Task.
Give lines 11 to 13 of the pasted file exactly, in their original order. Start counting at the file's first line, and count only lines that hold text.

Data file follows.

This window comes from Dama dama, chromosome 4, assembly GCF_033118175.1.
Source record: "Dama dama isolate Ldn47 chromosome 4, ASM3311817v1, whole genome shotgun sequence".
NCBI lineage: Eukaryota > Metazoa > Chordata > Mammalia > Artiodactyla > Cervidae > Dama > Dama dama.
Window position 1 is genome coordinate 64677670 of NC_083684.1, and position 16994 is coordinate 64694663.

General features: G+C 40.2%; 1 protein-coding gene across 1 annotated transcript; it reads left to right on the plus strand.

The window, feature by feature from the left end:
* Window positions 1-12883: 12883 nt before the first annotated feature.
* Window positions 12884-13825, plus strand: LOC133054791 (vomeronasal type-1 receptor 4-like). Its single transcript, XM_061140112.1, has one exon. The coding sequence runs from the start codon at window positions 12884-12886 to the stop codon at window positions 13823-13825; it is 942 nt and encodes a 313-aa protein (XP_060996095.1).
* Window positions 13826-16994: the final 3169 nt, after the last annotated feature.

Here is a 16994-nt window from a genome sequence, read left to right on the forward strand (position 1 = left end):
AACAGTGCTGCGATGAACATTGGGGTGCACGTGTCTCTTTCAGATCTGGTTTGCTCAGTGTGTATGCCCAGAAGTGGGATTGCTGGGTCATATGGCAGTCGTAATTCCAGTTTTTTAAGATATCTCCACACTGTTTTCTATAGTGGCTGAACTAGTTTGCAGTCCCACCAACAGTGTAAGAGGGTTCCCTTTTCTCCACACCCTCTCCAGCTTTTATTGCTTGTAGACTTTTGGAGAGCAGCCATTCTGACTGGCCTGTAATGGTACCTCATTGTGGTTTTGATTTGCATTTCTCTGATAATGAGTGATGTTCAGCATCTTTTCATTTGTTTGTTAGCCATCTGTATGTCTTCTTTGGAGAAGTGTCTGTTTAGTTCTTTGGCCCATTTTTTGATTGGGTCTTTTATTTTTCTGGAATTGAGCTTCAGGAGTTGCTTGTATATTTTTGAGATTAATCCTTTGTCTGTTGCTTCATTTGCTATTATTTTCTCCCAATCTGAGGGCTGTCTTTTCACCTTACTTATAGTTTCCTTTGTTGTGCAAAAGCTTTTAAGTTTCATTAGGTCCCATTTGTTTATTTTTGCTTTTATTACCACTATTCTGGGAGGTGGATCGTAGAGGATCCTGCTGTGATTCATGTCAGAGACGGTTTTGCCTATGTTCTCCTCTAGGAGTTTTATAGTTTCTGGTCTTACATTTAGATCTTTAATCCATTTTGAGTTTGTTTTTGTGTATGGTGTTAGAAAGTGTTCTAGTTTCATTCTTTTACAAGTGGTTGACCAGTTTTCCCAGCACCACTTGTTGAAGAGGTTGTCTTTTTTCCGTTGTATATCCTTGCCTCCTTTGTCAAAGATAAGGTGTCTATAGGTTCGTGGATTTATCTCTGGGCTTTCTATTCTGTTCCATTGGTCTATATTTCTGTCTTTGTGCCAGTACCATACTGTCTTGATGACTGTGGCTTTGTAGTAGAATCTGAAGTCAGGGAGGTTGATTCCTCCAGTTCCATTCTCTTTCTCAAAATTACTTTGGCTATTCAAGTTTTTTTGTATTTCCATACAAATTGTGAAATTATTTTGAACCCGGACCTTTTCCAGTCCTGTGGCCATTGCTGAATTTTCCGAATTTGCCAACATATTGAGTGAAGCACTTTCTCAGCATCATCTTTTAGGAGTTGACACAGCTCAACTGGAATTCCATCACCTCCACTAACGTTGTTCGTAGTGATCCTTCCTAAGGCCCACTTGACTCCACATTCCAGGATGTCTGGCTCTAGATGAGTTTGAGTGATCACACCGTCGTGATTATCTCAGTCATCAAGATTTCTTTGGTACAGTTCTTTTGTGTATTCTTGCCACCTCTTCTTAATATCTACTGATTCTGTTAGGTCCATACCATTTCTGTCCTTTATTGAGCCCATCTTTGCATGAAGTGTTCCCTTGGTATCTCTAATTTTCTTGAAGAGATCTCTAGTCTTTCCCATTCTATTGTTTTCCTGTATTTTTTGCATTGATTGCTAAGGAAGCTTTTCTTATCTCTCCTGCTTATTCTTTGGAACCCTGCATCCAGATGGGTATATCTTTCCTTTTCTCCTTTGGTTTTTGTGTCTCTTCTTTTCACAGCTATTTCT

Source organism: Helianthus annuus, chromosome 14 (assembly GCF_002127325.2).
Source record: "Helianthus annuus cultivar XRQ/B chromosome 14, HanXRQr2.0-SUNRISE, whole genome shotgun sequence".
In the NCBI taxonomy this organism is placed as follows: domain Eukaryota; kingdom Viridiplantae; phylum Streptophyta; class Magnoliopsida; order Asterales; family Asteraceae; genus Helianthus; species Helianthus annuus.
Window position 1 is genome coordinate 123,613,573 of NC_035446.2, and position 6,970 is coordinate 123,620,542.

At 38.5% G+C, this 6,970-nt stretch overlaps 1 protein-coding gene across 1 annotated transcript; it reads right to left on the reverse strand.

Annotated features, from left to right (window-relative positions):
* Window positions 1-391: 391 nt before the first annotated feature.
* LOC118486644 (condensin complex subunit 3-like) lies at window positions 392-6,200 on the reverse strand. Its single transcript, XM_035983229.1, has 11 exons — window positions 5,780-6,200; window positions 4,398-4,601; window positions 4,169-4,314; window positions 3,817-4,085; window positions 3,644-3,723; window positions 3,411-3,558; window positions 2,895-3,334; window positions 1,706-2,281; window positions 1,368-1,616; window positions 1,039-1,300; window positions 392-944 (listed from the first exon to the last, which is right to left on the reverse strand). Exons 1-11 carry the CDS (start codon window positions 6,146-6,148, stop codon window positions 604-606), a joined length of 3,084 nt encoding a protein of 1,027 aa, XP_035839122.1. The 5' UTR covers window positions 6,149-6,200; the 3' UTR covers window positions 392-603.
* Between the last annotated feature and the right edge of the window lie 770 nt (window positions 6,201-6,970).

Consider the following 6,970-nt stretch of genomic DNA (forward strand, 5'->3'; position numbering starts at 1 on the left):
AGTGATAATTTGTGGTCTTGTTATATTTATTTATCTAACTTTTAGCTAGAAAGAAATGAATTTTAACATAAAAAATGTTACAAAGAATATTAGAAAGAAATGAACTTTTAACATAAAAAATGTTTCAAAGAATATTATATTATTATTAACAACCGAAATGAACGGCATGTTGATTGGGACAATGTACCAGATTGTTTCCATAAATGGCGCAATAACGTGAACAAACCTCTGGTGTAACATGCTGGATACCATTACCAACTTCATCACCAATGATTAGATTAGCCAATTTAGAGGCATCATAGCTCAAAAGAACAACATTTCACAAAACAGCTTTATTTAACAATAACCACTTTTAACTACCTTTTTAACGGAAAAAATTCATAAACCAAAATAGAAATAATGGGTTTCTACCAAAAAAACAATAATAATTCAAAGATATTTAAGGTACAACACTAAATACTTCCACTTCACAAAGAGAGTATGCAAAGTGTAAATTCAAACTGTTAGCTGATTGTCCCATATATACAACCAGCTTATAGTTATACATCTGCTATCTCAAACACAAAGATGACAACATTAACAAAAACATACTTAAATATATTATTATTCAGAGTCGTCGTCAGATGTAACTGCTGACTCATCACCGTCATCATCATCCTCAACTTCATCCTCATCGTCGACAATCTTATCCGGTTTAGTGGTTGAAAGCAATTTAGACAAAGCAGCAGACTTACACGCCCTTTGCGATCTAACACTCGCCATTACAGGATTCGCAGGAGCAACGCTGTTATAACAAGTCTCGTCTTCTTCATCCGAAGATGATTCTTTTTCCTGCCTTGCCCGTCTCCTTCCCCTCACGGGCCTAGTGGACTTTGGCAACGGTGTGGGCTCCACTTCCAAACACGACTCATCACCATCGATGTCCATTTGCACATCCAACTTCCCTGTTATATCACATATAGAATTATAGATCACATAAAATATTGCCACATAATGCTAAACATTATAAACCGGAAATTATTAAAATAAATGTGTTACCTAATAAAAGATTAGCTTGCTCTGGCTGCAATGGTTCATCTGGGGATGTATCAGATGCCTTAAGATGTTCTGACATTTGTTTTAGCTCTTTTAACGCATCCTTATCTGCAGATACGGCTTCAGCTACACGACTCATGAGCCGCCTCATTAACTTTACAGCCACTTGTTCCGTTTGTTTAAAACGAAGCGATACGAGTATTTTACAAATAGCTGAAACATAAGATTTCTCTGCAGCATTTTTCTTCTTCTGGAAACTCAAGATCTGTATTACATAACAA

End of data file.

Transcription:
AACAGTGCTGCGATGAACATTGGGGTGCACGTGTCTCTTTCAGATCTGGTTTGCTCAGTGTGTATGCCCAGAAGTGGGATTGCTGGGTCATATGGCAGTCGTAATTCCAGTTTTTTAAGATATCTCCACACTGTTTTCTATAGTGGCTGAACTAGTTTGCAGTCCCACCAACAGTGTAAGAGGGTTCCCTTTTCTCCACACCCTCTCCAGCTTTTATTGCTTGTAGACTTTTGGAGAGCAGCCATTCTGACTGGCCTGTAATGGTACCTCATTGTGGTTTTGATTTGCATTTCTCTGATAATGAGTGATGTTCAGCATCTTTTCATTTGTTTGTTAGCCATCTGTATGTCTTCTTTGGAGAAGTGTCTGTTTAGTTCTTTGGCCCATTTTTTGATTGGGTCTTTTATTTTTCTGGAATTGAGCTTCAGGAGTTGCTTGTATATTTTTGAGATTAATCCTTTGTCTGTTGCTTCATTTGCTATTATTTTCTCCCAATCTGAGGGCTGTCTTTTCACCTTACTTATAGTTTCCTTTGTTGTGCAAAAGCTTTTAAGTTTCATTAGGTCCCATTTGTTTATTTTTGCTTTTATTACCACTATTCTGGGAGGTGGATCGTAGAGGATCCTGCTGTGATTCATGTCAGAGACGGTTTTGCCTATGTTCTCCTCTAGGAGTTTTATAGTTTCTGGTCTTACATTTAGATCTTTAATCCATTTTGAGTTTGTTTTTGTGTATGGTGTTAGAAAGTGTTCTAGTTTCATTCTTTTACAAGTGGTTGACCAGTTTTCCCAGCACCACTTGTTGAAGAGGTTGTCTTTTTTCCGTTGTATATCCTTGCCTCCTTTGTCAAAGATAAGGTGTCTATAGGTTCGTGGATTTATCTCTGGGCTTTCTATTCTGTTCCATTGGTCTATATTTCTGTCTTTGTGCCAGTACCATACTGTCTTGATGACTGTGGCTTTGTAGTAGAATCTGAAGTCAGGGAGGTTGATTCCTCCAGTTCCATTCTCTTTCTCAAAATTACTTTGGCTATTCAAGTTTTTTTGTATTTCCATACAAATTGTGAAATTATTTTGAACCCGGACCTTTTCCAGTCCTGTGGCCATTGCTGAATTTTCCGAATTTGCCAACATATTGAGTGAAGCACTTTCTCAGCATCATCTTTTAGGAGTTGACACAGCTCAACTGGAATTCCATCACCTCCACTAACGTTGTTCGTAGTGATCCTTCCTAAGGCCCACTTGACTCCACATTCCAGGATGTCTGGCTCTAGATGAGTTTGAGTGATCACACCGTCGTGATTATCTCAGTCATCAAGATTTCTTTGGTACAGTTCTTTTGTGTATTCTTGCCACCTCTTCTTAATATCTACTGATTCTGTTAGGTCCATACCATTTCTGTCCTTTATTGAGCCCATCTTTGCATGAAGTGTTCCCTTGGTATCTCTAATTTTCTTGAAGAGATCTCTAGTCTTTCCCATTCTATTGTTTTCCTGTATTTTTTGCATTGATTGCTAAGGAAGCTTTTCTTATCTCTCCTGCTTATTCTTTGGAACCCTGCATCCAGATGGGTATATCTTTCCTTTTCTCCTTTGGTTTTTGTGTCTCTTCTTTTCACAGCTATTTCT

Source organism: Helianthus annuus, chromosome 14 (assembly GCF_002127325.2).
Source record: "Helianthus annuus cultivar XRQ/B chromosome 14, HanXRQr2.0-SUNRISE, whole genome shotgun sequence".